With the population in the Durham region expected to grow around 65,000 in the next five years and to 1 million by 2030, many analysts expect that trend to continue. With a couple university campuses, a growing transit network and more employers setting up shop in the Durham region, it could be an up and coming region for many new investors looking to enter the market, much like Khanna did all those years ago.

According to the latest stats from the Durham Association of Realtors, the average price of a home in the region costs about $452,412 while the average price for a single-detached home will run you about $500,871. What’s more, the average price for a condo or townhouse was $276,855.

“This market is bustling with sales activity which encourages competition between buyers”, said Durham Association of Realtors president Sandra O’Donohue in a release. “The low interest rates ensure affordability and as long as these factors persist, we expect the current market trend to continue”.

“The year-over-year price increase of 14.4 per cent represents the willingness of buyers around the region.”

What Is Your Home Worth

If you purchased your home 10 years ago, the average selling price in Durham Region, June 2005 was $ 252,115

If you purchased your home 5 years ago, the average price in Durham Region, June 2010 was  $ 299,448

In June of this year the average selling price for a home is $ 452,412

This represents an average of about 79% increase in the price of your home.

Homes are selling in the Durham Region for an average of 101% of list price and we are still in a Sellers Market.

Thinking about making a move or want to know what your home is worth, Call Linda Mash @ 905-430-6655.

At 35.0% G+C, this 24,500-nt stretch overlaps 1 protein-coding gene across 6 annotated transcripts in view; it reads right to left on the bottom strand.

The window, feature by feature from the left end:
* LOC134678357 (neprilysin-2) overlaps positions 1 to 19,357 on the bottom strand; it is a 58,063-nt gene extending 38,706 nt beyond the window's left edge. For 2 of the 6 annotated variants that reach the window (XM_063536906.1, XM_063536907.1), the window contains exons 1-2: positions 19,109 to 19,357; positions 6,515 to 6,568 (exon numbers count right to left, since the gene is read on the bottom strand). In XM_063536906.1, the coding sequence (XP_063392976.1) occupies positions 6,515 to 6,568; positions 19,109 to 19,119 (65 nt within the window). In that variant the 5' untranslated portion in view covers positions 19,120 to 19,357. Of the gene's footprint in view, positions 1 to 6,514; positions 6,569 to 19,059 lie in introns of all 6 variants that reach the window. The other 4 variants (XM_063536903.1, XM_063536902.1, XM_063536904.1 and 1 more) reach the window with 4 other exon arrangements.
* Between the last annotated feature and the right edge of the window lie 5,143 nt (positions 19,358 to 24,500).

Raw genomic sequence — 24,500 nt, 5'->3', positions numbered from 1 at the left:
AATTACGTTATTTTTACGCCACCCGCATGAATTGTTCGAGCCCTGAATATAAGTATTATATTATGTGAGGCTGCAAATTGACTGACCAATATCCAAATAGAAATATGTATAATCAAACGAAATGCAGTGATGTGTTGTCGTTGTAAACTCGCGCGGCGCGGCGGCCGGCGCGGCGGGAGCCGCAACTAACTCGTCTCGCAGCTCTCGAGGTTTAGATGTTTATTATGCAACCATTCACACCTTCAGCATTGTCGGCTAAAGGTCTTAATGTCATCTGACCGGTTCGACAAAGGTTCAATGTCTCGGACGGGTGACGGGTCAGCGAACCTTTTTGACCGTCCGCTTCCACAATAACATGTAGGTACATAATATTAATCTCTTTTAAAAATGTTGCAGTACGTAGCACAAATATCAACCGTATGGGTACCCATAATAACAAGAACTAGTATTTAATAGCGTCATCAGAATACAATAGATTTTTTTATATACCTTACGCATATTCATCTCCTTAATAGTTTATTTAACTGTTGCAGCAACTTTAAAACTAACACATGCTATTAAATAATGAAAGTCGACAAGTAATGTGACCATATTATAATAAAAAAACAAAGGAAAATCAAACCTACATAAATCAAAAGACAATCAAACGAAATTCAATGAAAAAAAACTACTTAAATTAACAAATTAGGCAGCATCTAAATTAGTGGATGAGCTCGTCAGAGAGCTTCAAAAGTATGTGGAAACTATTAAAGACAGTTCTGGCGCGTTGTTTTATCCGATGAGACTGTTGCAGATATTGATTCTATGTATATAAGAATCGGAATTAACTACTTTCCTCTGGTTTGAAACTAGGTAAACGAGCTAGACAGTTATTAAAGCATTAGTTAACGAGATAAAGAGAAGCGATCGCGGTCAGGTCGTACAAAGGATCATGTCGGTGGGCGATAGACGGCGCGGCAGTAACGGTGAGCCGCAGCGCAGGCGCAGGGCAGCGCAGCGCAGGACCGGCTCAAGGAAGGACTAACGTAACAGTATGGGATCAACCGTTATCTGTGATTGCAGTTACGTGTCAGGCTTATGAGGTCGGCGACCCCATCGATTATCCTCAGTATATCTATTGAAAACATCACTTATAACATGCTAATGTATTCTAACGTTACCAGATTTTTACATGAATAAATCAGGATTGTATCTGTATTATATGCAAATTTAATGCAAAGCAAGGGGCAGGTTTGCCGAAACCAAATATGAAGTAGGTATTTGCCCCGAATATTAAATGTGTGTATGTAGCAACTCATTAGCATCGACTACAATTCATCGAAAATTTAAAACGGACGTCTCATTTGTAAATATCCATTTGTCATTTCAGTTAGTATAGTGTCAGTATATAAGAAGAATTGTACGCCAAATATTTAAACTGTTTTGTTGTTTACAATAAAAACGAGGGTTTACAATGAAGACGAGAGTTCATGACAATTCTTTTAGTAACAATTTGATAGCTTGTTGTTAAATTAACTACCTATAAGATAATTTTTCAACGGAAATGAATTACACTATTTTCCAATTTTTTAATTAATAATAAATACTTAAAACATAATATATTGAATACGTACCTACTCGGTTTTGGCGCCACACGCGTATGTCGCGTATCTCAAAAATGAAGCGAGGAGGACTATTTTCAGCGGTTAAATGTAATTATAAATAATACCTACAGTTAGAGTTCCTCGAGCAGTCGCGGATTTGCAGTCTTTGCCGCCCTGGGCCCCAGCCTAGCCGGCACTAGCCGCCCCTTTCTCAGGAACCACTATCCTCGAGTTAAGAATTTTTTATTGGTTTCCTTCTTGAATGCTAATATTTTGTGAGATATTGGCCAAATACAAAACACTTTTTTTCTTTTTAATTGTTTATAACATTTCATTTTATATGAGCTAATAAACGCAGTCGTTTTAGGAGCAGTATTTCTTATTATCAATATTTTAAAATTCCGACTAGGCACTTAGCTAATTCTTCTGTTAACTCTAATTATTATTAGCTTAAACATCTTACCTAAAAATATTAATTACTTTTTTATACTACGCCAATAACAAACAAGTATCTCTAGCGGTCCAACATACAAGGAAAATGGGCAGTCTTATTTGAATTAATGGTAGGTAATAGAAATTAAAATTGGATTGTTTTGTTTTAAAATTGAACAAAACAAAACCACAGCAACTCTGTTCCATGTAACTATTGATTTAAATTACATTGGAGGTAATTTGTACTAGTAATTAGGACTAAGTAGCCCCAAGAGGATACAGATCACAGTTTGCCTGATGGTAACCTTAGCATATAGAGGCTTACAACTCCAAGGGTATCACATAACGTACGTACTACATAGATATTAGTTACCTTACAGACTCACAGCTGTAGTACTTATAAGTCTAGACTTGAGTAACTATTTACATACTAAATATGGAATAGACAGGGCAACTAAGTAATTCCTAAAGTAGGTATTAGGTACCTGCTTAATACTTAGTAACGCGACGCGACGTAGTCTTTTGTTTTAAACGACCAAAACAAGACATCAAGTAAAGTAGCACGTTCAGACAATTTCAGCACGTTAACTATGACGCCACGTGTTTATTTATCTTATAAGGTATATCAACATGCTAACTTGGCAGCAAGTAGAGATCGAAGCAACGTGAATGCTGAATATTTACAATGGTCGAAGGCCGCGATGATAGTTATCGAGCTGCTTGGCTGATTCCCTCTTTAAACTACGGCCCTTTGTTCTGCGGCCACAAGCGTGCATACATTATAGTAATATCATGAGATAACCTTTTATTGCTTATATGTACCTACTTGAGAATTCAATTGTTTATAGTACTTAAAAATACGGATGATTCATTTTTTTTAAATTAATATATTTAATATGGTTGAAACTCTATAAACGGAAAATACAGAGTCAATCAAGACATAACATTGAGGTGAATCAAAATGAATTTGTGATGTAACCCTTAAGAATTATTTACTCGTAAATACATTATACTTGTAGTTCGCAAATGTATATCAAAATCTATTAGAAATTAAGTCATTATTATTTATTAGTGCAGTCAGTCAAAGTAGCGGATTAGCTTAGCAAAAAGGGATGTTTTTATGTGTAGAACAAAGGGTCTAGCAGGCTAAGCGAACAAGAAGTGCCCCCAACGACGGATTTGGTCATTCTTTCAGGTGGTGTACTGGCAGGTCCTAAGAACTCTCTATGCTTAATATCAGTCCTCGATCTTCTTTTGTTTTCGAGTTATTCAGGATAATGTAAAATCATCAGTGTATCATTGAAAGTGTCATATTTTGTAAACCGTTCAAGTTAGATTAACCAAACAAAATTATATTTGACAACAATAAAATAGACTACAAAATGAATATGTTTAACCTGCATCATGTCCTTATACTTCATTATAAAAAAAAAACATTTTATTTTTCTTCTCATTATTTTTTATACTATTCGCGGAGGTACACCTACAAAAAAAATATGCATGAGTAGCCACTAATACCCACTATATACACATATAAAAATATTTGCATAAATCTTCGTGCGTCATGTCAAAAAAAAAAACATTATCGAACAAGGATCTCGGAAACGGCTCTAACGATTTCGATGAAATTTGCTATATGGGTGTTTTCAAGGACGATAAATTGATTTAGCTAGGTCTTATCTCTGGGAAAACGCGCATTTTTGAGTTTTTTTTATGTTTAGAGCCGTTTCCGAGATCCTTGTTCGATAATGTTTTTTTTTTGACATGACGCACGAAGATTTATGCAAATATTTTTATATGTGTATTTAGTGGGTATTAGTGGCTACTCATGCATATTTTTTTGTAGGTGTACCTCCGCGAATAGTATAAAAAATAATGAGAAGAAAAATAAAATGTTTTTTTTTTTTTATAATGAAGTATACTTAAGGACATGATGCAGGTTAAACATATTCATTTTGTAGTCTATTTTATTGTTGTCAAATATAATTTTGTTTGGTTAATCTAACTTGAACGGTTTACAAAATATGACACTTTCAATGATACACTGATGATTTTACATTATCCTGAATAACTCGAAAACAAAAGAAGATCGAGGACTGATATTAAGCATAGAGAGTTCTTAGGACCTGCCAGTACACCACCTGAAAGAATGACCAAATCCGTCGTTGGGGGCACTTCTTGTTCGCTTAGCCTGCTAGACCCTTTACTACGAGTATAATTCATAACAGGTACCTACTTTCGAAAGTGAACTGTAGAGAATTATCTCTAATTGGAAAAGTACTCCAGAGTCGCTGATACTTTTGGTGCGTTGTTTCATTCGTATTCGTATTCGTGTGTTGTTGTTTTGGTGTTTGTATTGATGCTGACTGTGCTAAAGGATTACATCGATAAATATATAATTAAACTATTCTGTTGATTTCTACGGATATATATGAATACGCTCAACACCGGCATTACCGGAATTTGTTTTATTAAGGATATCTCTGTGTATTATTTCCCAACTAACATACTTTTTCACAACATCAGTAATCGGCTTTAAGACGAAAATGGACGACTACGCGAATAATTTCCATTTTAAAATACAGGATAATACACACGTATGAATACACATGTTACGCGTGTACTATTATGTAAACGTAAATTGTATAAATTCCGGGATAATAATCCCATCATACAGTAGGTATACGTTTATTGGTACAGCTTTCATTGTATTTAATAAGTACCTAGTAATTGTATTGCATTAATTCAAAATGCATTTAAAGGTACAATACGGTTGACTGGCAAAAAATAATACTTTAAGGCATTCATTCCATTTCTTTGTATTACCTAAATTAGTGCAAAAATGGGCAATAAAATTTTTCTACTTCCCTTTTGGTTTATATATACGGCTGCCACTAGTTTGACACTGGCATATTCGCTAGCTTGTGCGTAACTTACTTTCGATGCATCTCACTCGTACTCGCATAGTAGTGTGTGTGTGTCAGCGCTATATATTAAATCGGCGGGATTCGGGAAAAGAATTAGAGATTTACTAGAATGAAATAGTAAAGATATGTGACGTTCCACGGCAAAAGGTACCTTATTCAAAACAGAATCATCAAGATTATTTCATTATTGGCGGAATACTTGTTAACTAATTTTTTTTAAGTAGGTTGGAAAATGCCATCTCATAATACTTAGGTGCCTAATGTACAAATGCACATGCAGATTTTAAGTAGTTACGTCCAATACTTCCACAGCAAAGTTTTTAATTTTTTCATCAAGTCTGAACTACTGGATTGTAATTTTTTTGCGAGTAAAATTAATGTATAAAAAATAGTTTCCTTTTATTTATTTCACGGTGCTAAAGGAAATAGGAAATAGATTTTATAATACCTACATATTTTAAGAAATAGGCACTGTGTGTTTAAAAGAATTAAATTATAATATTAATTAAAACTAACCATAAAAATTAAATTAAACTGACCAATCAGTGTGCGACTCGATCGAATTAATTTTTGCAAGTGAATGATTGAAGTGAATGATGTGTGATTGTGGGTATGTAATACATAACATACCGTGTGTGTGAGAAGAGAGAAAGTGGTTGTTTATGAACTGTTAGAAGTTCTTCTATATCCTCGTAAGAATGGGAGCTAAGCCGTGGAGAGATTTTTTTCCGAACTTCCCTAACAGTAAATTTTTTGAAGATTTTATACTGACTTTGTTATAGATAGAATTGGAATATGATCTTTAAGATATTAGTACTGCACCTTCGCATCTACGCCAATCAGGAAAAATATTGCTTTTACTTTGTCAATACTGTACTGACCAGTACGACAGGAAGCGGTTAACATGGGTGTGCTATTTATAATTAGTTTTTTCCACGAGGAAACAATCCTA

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Canadian home sales up again in April

According to statistics released today by The Canadian Real Estate Association (CREA), national home sales activity posted a third consecutive month-over-month increase in April 2015.


*       National home sales rose 2.3% from March to April.

*       Actual (not seasonally adjusted) activity stood 10% above April 2014 levels.

*       The number of newly listed homes was little changed from March to April.

*       The Canadian housing market overall remains balanced.

*       The MLS® Home Price Index (HPI) rose 4.97% year-over-year in April.

*       The national average sale price rose 9.5% on a year-over-year basis in April; excluding Greater Vancouver and Greater Toronto, it increased by 3.4 %.

The number of home sales processed through the MLS® Systems of Canadian real estate Boards and Associations rose 2.3 per cent in April 2015 compared to March. This marks the third consecutive month-over-month increase and raises national activity back to where it was during most of the second half of last year.